Special envoys from the United States and South Korea met with their Japanese counterpart Tuesday in Tokyo for talks on North Korea's nuclear weapons program, following tests conducted by the rogue state Saturday and Sunday.
Sung Kim, U.S. special representative for North Korea, and Noh Kyu-duk, South Korea's special representative for Korean Peninsula peace and security affairs, joined Japan's director-general for Asian and Oceanian affairs, Takehiro Funakoshi, for a meeting on how to address this latest development with North Korea.
North Korea state media confirmed the nation tested "newly developed long-range cruise missiles" Saturday and Sunday. Cruise missiles fly at relatively low altitudes and can be guided in-flight. That allows them to fly under or around missile defense radars.
Analysts say the missiles appeared visually similar to the U.S. Tomahawk, a nuclear-capable cruise missile with a range of about 1,600 kilometers. North Korea hinted the missile is nuclear-capable, though it's not clear the North yet has a nuclear warhead small enough to fit on it.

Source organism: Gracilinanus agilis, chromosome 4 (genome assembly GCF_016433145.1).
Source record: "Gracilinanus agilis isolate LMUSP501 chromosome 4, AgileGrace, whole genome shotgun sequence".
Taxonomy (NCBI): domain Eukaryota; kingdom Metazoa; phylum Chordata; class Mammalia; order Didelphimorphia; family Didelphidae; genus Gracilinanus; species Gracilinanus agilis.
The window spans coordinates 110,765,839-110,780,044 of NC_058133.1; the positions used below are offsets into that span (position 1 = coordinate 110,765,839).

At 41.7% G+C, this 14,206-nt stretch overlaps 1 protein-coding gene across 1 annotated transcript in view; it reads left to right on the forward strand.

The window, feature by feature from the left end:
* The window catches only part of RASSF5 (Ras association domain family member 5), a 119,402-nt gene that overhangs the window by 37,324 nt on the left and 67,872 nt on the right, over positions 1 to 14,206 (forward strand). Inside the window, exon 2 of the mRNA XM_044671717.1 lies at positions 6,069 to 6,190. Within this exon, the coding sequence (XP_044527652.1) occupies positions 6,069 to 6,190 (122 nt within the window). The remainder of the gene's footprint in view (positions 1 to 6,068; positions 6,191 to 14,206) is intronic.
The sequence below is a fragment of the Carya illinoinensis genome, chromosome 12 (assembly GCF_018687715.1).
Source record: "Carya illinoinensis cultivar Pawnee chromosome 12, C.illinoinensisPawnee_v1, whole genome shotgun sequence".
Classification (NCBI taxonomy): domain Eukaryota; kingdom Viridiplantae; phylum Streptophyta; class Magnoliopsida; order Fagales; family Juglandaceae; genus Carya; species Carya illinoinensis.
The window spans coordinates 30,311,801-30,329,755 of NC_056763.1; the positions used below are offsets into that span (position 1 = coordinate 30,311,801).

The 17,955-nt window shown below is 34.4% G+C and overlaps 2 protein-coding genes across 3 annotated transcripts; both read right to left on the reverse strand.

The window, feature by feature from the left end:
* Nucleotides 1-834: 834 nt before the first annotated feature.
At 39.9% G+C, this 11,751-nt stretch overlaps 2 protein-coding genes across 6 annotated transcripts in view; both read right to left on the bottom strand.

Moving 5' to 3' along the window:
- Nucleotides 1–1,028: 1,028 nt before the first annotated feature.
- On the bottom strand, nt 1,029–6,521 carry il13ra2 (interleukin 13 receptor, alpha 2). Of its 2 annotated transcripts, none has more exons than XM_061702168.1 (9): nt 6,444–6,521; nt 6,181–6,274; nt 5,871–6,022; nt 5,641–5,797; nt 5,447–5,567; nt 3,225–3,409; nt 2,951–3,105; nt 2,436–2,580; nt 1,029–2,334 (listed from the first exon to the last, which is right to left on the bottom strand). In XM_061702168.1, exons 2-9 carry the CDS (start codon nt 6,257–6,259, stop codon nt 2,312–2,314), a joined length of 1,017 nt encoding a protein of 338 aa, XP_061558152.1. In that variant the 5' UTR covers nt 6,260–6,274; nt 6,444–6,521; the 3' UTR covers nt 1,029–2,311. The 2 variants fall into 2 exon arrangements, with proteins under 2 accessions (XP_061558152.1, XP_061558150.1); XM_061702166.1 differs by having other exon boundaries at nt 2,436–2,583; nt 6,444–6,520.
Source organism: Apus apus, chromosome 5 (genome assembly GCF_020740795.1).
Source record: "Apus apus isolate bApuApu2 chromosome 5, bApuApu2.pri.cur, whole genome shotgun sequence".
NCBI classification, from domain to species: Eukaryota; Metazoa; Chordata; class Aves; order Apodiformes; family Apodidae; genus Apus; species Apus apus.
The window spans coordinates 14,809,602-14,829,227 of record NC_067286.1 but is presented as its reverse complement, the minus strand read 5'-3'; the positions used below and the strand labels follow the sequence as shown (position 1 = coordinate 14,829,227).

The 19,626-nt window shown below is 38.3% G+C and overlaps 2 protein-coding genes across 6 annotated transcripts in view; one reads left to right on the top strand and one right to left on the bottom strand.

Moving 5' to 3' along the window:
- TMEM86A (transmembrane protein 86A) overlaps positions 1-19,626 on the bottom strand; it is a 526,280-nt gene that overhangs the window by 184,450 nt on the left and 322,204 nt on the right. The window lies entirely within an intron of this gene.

Regardless, the missiles represent another lethal component in North Korea's arsenal, which has significantly expanded since 2019 when it resumed major weapons tests.
As the three envoys addressed reporters before their talks, Kim said the recent events in North Korea are a reminder of the importance of close communication and cooperation among Japan, North Korea and the U.S.
Noh agreed, saying it was good the three representatives can have a candid discussion on how to "engage with North Korea based on our shared understanding of the urgency of denuclearization."
In recent comments, Kim has indicated Washington remained open to diplomacy to deal with North Korean issues.
Pyongyang has so far rejected those overtures, saying nothing has changed from the U.S., citing issues such as ongoing sanctions and joint military drills with South Korea.
Some information for this report came from the Associated Press, Reuters, and Agence France-Presse.